There has been no going to church on Sundays, nor are any typical political or cultural events taking place. Frontline medical workers have declared a worrisome shortage of critical personal protective equipment (PPE) necessary to guard our doctors, nurses and first responders. Ventilators are coming up short. These are particularly crucial in sustaining life from acute respiratory illnesses such as Covid-19 causes.
On Jan. 21, the first case of Covid-19 was documented in the U.S. in Washington state. That this virus was a clear and present danger to America was blatantly obvious. President Donald Trump and his team of neophyte yes men inexplicably chose to make a joke of the illness it caused, stating it was nothing but a media hoax, and would disappear in no time.
Meanwhile China was heavily impacted by this deadly new strain of virus, and the contagion rate in Italy worsened rapidly. People were stranded on cruise ships raging with infection. Senior centers were recognized as particularly vulnerable to contagion. But Trump only saw this as an attempted hit job on him, similar to his claims surrounding the Mueller Report or his impeachment over the Ukraine call.
On Jan. 31, Trump restricted travel of Chinese nationals from entering the U.S., but left open the passage of Americans returning from China and failed to lock the door to foreign nationals flowing into the United States through European airports.
The travel restriction was prescient but incomplete. What it did successfully accomplish was to slow the spread of contamination, and bought the administration six weeks. This extension of time could have been used to better prepare the nation for what was certainly to come, fix the testing problem or obtain critical supplies of protective gear. Instead Trump squandered this precious time belittling the “Wuhan flu,” and held large campaign rallies where he boasted of the virus being a hoax manufactured by the fake news media.
Unable to resist an available spotlight, Trump convened the White House Coronavirus Task Force. Its stated purpose, to coordinate and oversee the administration’s efforts to monitor, contain and mitigate the spread of Covid-19. In reality it was more of a PR grab. Trump was clearly unhappy about the positive news coverage Gov. Andrew Cuomo was receiving for his frank and honest daily press remarks concerning New York’s dire situation.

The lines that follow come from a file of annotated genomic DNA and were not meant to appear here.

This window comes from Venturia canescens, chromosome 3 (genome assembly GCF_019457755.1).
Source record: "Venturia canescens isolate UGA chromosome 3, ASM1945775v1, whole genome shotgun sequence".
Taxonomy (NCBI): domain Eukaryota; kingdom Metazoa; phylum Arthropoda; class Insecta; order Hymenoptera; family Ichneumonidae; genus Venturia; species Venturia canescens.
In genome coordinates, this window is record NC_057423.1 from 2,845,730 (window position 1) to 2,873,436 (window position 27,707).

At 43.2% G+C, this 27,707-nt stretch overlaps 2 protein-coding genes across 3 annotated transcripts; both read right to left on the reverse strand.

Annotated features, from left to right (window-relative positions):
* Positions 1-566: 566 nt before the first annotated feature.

Vice President Mike Pence was named chairman, but this was a Trump-led circus. Several notable health experts were named to the task force’s roster, including Dr. Deborah Birx, U.S. Global AIDS Coordinator and White House Coronavirus Response Coordinator, Dr. Anthony Fauci, Director of the National Institute of Allergy and Infectious Diseases, Dr. Robert Redfield, Director of the Centers for Disease Control and Prevention, and Jerome Adams, U.S. Surgeon General.
These briefings were a mess from the start. The primary reason being Trump wanted to stand before the media and appear to have answers for combating Covid-19, but lacked the requisite knowledge or honesty to make his inclusion useful.
It was a lot of name dropping by Trump, and bluster about conversations had with world leaders or other confidants. Instead of better informing citizens, task force updates were disinformation campaigns.
The medical professionals who should have been leading these discussions were sidelined. The deal was either back the president’s questionable take on the severity of the coronavirus or get marginalized. Frequently things grew contentious during the updates, as Trump tried to control his fake narrative, but the press did its job and pushed back.
The more Trump flailed at trying to draw attention away from the growing number of U.S. infections, the clearer it became that the president had abandoned his leadership role over the pandemic, and punted this unprecedented public health challenge to the governors, mayors and local municipalities to manage on their own.
By March 26, the U.S. became the country with the highest number of Covid-19 cases, with more than 82,000 citizens testing positive. Yet testing itself was a national disgrace. For such a resource-rich country, full of cutting edge medical research facilities, to not develop reliable and plentiful testing opportunities was incomprehensible. It was as if Trump wanted testing to fail in order to artificially keep the contagion numbers low and limit the truly disheartening numbers of those infected.
But this was Trump at his dark, narcissistic core. He was willing to sellout the infirm, elderly, and vulnerable to illness and death, if it improved his re-election prospects. This was proven daily at task force briefings as Trump repeatedly ignored scientific warnings, medical advice and common sense over his nativist political instincts. Choosing instead to lie to the American people about the severity of Covid-19 and disavowed basic safety measures that could have saved lives.
The true sin here is the Trump administration’s refusal to take the virus seriously. It forced the medical community into a corner. Doctors and scientists with first person knowledge of the human wreckage caused by Covid-19 had to waste valuable time and resources to correct misperceptions about the virus passed on by Trump and echoed by the Republican establishment, making health professionals’ jobs to keep Americans safe that much more difficult.
Lacking any coherent national strategy to combat the virus, we as citizens have been left to wait, as our children do their school work at home virtually. We wait, as birthdays and anniversaries are celebrated quarantine-style without family or friends to attend. We wait, as healthcare workers and the sick pass away in isolation without the companionship of loved ones. We wait, as the infection and death count grows exponentially by the day.
We wait for a grown up to again inhabit the White House.